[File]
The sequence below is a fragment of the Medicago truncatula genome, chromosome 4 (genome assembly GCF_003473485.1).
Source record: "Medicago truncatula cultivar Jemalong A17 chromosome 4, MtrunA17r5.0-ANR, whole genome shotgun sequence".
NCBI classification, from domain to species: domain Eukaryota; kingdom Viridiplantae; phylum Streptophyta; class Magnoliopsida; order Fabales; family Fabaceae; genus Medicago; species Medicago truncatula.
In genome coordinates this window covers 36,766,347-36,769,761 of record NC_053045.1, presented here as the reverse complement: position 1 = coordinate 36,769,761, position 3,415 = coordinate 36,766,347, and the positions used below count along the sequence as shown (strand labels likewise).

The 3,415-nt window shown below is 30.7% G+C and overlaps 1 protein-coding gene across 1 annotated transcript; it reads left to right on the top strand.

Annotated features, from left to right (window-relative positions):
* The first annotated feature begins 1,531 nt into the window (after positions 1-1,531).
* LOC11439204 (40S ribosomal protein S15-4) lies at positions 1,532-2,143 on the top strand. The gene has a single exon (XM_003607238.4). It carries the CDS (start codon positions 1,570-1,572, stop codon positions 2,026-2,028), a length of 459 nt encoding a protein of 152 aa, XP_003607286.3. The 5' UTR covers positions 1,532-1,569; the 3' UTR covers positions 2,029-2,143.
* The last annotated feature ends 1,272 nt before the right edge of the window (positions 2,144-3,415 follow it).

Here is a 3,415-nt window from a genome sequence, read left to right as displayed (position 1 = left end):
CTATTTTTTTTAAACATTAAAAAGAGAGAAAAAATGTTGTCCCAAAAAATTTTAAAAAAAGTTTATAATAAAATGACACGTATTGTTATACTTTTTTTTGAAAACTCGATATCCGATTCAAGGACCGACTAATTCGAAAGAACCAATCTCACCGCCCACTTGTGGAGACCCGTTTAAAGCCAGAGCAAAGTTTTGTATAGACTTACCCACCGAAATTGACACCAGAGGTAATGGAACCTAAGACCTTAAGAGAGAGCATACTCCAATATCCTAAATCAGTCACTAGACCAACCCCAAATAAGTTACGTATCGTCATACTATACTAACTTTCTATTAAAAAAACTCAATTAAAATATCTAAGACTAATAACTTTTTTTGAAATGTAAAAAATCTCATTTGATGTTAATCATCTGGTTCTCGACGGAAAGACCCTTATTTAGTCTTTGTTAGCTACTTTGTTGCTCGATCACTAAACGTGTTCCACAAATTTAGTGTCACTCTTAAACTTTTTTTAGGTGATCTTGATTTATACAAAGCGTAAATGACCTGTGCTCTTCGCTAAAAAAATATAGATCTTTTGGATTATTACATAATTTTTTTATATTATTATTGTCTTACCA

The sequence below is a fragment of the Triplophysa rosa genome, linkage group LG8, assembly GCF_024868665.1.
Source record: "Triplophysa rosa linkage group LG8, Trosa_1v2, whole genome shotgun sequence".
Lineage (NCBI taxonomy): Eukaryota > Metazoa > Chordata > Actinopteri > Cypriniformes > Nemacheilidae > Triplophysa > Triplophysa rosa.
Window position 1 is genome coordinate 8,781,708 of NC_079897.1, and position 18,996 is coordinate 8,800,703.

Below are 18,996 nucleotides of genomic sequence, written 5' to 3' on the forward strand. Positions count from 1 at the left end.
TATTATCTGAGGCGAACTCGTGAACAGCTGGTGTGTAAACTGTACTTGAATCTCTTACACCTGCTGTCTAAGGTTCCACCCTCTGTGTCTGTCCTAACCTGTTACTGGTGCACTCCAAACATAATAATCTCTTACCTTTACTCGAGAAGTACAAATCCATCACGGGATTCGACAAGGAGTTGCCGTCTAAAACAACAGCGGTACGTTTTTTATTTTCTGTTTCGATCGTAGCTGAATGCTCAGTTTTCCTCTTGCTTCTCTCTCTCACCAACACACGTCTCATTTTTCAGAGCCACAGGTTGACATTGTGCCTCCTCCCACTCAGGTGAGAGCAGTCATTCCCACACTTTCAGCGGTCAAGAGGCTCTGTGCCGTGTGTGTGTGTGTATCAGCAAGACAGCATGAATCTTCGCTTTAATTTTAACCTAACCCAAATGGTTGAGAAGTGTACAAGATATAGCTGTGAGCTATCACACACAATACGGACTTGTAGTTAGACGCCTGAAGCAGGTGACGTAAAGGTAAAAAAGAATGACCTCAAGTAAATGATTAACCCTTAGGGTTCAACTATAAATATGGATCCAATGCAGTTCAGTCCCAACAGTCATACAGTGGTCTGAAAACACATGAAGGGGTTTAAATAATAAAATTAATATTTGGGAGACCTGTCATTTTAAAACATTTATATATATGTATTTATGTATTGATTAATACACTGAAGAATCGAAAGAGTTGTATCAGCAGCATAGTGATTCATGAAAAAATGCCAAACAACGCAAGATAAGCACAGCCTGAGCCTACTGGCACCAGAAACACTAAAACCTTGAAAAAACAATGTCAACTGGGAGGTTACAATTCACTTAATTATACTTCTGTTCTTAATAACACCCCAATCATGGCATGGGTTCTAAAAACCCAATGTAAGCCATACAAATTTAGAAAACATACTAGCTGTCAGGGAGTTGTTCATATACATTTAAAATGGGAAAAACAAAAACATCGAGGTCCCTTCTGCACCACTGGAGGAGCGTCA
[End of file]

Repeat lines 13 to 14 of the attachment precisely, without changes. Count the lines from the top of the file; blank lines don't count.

Source record: "Triplophysa rosa linkage group LG8, Trosa_1v2, whole genome shotgun sequence".
Lineage (NCBI taxonomy): Eukaryota > Metazoa > Chordata > Actinopteri > Cypriniformes > Nemacheilidae > Triplophysa > Triplophysa rosa.